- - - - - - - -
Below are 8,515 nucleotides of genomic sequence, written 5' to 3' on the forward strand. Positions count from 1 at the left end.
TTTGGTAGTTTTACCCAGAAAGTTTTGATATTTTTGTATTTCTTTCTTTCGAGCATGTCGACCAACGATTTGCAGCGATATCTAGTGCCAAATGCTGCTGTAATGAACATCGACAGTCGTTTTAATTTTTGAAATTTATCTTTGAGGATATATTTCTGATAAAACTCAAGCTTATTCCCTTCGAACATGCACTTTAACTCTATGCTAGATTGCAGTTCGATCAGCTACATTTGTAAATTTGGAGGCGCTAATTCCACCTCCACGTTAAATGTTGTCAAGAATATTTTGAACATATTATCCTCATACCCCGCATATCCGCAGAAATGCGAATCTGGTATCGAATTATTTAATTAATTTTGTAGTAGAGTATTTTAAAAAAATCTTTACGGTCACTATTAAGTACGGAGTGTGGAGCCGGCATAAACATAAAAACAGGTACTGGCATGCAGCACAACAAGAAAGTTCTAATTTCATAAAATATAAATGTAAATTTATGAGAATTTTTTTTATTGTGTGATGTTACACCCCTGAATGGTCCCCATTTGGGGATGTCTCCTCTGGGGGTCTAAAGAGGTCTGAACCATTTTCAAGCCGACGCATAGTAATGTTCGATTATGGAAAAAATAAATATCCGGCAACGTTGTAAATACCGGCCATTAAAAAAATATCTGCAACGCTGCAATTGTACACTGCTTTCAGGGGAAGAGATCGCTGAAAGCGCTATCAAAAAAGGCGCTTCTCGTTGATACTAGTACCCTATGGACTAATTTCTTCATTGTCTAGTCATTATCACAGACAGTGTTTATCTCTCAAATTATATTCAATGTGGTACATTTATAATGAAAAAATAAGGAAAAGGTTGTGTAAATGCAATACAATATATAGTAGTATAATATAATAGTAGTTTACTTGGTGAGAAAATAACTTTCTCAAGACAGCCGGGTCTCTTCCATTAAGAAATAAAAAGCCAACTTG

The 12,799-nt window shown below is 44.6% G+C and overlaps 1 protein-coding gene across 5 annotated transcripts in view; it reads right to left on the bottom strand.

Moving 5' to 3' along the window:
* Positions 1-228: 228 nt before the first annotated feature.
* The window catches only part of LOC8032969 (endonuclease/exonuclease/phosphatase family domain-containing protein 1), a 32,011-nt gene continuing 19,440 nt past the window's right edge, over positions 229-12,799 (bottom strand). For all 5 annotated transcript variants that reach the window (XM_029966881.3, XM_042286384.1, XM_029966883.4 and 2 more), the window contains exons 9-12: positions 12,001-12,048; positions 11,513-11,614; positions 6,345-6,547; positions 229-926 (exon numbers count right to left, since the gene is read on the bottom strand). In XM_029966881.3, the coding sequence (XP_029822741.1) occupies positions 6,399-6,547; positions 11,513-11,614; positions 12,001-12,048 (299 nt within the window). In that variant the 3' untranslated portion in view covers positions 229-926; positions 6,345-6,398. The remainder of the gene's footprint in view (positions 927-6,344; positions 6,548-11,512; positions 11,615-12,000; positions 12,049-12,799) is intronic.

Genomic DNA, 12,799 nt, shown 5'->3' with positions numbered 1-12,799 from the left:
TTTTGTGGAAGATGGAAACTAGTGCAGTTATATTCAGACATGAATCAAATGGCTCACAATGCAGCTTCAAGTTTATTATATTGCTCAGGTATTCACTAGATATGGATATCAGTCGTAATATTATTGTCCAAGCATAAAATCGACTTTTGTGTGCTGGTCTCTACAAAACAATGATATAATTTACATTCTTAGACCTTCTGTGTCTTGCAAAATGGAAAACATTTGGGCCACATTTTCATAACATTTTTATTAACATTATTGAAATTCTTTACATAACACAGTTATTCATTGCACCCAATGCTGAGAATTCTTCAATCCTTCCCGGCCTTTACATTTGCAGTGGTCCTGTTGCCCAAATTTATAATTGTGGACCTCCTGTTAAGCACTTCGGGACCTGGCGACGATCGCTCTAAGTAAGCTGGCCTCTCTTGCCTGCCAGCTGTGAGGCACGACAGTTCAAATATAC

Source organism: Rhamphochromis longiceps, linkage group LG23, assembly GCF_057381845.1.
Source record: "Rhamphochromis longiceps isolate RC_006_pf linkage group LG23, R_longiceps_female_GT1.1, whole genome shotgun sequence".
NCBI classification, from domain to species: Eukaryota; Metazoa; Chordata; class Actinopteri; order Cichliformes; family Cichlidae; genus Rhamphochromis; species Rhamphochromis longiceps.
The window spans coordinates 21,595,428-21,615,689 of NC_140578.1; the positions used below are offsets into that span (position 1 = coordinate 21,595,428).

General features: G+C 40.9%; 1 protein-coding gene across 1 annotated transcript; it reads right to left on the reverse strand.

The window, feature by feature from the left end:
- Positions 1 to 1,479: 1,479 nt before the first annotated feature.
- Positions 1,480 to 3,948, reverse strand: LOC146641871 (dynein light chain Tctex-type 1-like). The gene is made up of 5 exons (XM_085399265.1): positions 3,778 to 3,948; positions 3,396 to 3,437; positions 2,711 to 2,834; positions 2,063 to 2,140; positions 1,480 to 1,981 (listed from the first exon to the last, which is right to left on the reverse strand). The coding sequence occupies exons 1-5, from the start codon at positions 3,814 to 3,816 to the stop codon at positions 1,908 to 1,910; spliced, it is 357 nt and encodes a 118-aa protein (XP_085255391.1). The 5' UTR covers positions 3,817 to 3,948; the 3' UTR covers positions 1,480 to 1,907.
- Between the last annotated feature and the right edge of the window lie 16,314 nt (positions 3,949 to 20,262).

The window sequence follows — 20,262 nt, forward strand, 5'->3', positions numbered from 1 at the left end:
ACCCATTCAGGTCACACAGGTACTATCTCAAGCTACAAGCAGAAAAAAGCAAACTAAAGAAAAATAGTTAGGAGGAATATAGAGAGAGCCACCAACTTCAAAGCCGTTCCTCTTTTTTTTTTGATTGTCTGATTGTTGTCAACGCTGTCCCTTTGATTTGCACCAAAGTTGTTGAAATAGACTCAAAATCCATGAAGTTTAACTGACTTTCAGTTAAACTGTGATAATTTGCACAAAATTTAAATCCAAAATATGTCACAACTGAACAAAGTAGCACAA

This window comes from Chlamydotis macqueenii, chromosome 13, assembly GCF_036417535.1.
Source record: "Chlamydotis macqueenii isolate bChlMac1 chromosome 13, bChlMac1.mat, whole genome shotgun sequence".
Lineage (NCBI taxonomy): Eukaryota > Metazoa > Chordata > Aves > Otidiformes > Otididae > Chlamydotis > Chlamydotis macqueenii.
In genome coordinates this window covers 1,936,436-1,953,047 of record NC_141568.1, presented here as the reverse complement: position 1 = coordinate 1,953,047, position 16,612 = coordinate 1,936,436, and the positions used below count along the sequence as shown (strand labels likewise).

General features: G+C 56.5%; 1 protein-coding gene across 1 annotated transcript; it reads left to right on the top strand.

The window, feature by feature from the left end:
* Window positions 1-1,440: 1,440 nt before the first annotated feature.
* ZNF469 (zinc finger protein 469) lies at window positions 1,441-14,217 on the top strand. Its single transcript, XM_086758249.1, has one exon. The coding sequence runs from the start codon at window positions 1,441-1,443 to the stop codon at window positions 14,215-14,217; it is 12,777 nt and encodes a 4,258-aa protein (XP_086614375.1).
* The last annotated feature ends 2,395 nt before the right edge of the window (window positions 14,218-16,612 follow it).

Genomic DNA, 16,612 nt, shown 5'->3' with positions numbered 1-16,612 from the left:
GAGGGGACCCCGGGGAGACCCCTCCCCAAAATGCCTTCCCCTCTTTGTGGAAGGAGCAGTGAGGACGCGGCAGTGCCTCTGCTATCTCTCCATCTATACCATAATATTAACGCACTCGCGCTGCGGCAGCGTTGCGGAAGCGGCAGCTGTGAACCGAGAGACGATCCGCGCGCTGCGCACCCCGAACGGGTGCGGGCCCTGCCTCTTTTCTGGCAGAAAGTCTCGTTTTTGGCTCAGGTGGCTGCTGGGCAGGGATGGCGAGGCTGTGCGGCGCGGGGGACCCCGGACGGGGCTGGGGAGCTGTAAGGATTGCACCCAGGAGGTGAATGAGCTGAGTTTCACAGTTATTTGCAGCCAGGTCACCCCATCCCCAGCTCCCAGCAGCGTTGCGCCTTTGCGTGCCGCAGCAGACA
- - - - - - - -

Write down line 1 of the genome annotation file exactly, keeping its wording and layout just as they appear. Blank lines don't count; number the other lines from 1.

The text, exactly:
Below are 8,515 nucleotides of genomic sequence, written 5' to 3' on the forward strand. Positions count from 1 at the left end.